Accuracy of electrocardiography in diagnosis of left ventricular hypertrophy in arterial hypertension: systematic review.
Pewsner D., Jüni P., Egger M., Battaglia M., Sundström J., Bachmann LM.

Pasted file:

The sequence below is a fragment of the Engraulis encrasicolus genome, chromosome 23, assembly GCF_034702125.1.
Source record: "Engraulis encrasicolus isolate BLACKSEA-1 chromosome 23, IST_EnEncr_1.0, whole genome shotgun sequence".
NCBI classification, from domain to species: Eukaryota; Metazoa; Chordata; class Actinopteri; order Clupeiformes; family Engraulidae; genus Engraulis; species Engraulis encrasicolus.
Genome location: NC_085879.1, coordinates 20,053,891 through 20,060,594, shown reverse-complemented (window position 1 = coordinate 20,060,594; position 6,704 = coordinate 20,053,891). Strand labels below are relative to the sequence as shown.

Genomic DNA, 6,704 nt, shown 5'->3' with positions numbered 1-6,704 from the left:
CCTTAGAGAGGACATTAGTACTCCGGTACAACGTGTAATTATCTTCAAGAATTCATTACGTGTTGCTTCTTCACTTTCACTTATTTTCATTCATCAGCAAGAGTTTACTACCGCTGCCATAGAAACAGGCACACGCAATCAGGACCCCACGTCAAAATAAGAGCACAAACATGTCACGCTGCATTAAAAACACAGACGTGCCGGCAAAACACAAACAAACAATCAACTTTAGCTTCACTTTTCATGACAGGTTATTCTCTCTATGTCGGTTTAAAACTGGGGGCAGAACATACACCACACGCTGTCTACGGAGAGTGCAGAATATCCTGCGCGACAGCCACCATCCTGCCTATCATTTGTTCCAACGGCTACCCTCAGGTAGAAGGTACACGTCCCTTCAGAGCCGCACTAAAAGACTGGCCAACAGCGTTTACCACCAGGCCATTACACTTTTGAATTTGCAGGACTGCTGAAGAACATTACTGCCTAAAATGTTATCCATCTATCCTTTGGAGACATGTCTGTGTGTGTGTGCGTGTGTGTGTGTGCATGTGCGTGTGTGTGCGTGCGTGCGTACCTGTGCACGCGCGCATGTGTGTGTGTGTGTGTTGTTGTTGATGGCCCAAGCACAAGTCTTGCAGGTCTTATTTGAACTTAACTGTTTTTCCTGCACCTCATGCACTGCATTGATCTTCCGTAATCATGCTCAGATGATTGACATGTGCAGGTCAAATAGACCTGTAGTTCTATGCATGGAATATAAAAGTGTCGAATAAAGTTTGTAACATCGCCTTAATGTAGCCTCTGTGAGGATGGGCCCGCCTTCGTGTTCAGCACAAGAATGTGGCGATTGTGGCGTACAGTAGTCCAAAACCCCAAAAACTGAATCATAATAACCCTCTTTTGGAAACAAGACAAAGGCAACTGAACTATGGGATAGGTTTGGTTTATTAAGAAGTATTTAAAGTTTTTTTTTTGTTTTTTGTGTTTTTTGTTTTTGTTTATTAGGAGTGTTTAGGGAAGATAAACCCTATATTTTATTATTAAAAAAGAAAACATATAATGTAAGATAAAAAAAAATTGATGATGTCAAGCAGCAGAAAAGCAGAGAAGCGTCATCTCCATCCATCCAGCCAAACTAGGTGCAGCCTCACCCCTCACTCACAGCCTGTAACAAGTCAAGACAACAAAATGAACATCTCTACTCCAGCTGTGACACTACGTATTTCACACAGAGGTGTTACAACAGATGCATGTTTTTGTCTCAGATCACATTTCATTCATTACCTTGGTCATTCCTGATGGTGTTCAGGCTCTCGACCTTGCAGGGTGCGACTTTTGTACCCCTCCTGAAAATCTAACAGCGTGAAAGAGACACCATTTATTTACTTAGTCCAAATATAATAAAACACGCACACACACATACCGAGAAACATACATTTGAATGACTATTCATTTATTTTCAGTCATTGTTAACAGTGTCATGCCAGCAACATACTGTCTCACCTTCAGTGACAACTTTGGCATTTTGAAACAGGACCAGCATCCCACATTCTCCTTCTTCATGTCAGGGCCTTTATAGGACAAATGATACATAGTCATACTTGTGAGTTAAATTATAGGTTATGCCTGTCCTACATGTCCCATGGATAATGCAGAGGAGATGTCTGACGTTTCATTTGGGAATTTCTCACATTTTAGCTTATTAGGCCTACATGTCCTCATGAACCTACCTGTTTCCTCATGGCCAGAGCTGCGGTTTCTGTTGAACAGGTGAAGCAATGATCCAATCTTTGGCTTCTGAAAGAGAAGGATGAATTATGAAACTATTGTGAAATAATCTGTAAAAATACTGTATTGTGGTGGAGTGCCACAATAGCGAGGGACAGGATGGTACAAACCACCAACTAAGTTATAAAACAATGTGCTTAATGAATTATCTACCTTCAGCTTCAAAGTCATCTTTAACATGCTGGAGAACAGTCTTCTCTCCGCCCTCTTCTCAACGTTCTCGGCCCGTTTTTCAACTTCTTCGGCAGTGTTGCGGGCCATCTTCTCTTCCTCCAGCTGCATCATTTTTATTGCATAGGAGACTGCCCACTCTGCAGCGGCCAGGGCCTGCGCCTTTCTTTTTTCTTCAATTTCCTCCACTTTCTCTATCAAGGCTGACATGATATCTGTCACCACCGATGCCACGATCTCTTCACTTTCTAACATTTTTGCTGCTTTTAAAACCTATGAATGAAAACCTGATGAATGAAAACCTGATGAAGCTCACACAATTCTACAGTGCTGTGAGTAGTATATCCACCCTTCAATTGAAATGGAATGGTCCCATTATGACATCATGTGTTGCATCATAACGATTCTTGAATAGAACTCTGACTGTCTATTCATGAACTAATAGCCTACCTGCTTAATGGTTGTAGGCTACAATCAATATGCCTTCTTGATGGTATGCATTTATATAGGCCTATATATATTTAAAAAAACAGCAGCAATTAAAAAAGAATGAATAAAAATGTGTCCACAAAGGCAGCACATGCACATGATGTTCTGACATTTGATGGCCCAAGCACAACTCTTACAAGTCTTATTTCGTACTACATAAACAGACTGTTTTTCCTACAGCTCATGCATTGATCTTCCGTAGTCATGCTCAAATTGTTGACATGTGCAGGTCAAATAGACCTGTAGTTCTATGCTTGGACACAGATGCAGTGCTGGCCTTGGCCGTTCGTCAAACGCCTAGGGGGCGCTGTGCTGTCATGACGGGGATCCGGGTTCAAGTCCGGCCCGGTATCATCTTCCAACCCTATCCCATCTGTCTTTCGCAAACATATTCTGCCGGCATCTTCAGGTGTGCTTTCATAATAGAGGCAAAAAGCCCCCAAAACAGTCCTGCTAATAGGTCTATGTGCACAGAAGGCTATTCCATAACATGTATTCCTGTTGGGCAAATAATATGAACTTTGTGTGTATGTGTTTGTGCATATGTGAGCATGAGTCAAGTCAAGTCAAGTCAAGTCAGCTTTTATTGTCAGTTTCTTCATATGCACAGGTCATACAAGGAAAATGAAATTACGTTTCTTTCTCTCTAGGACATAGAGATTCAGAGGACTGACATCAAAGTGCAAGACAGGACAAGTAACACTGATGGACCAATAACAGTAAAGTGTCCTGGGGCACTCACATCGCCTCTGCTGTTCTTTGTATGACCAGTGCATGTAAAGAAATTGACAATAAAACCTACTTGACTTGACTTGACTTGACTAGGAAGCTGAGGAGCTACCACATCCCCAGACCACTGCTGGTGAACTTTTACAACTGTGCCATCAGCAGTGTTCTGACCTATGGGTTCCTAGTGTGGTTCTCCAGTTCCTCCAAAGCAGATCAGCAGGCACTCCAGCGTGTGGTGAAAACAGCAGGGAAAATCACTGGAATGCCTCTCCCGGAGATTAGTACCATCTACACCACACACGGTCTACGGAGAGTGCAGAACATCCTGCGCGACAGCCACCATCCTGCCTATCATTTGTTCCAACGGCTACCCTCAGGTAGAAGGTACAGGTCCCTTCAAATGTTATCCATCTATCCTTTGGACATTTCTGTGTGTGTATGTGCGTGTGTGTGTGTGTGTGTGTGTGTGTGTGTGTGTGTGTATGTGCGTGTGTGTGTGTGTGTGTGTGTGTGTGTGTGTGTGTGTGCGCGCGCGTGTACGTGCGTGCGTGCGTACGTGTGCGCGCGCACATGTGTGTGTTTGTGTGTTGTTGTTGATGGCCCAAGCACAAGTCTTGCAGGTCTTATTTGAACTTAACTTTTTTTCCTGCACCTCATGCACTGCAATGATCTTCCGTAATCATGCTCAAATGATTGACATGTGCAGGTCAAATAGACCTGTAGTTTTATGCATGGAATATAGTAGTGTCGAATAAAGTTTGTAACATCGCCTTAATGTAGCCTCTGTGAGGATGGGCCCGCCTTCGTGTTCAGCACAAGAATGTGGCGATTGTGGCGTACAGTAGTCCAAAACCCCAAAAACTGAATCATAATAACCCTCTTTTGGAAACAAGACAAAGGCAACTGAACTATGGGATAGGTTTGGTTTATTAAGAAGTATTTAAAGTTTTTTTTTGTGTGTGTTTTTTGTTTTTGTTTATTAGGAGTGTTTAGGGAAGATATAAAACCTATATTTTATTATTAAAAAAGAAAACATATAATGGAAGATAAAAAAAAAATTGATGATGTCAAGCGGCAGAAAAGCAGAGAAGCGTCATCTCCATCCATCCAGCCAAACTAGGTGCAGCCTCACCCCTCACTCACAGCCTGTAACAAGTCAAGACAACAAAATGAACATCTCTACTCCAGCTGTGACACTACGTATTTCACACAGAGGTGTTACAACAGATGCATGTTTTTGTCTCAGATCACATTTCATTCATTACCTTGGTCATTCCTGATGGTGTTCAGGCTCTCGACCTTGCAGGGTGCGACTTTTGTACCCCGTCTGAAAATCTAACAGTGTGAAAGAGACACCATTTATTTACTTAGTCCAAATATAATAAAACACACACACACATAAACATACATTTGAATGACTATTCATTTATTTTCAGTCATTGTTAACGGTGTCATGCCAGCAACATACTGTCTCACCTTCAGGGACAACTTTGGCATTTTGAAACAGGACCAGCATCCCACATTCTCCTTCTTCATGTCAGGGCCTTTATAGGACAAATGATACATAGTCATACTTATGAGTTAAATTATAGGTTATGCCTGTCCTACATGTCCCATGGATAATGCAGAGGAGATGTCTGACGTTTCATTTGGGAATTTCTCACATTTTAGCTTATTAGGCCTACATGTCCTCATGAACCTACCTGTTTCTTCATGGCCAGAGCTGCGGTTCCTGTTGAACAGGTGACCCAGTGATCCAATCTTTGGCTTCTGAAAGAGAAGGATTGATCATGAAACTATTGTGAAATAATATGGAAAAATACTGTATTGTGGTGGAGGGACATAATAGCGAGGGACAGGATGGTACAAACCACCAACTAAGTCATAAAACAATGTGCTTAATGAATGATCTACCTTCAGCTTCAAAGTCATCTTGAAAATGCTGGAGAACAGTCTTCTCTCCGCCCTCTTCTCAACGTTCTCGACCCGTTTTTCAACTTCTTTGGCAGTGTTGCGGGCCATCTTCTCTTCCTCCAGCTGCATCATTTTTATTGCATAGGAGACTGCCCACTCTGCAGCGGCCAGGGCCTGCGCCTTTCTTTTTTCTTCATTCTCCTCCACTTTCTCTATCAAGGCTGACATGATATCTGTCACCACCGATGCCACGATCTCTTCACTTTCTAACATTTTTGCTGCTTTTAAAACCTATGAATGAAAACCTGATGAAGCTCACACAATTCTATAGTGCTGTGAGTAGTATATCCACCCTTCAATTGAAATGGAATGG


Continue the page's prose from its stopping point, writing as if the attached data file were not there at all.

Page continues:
OBJECTIVE: To review the accuracy of electrocardiography in screening for left ventricular hypertrophy in patients with hypertension. DESIGN: Systematic review of studies of test accuracy of six electrocardiographic indexes: the Sokolow-Lyon index, Cornell voltage index, Cornell product index, Gubner index, and Romhilt-Estes scores with thresholds for a positive test of > or =4 points or > or =5 points. DATA SOURCES: Electronic databases ((Pre-)Medline, Embase), reference lists of relevant studies and previous reviews, and experts. STUDY SELECTION: Two reviewers scrutinised abstracts and examined potentially eligible studies. Studies comparing the electrocardiographic index with echocardiography in hypertensive patients and reporting sufficient data were included. DATA EXTRACTION: Data on study populations, echocardiographic criteria, and methodological quality of studies were extracted. DATA SYNTHESIS: Negative likelihood ratios, which indicate to what extent the posterior odds of left ventricular hypertrophy is reduced by a negative test, were calculated. RESULTS: 21 studies and data on 5608 patients were analysed. The median prevalence of left ventricular hypertrophy was 33% (interquartile range 23-41%) in primary care settings (10 studies) and 65% (37-81%) in secondary care settings (11 studies). The median negative likelihood ratio was similar across electrocardiographic indexes, ranging from 0.85 (range 0.34-1.03) for the Romhilt-Estes score (with threshold > or =4 points) to 0.91 (0.70-1.01) for the Gubner index. Using the Romhilt-Estes score in primary care, a negative electrocardiogram result would reduce the typical pre-test probability from 33% to 31%. In secondary care the typical pre-test probability of 65% would be reduced to 63%. CONCLUSION: Electrocardiographic criteria should not be used to rule out left ventricular hypertrophy in patients with hypertension.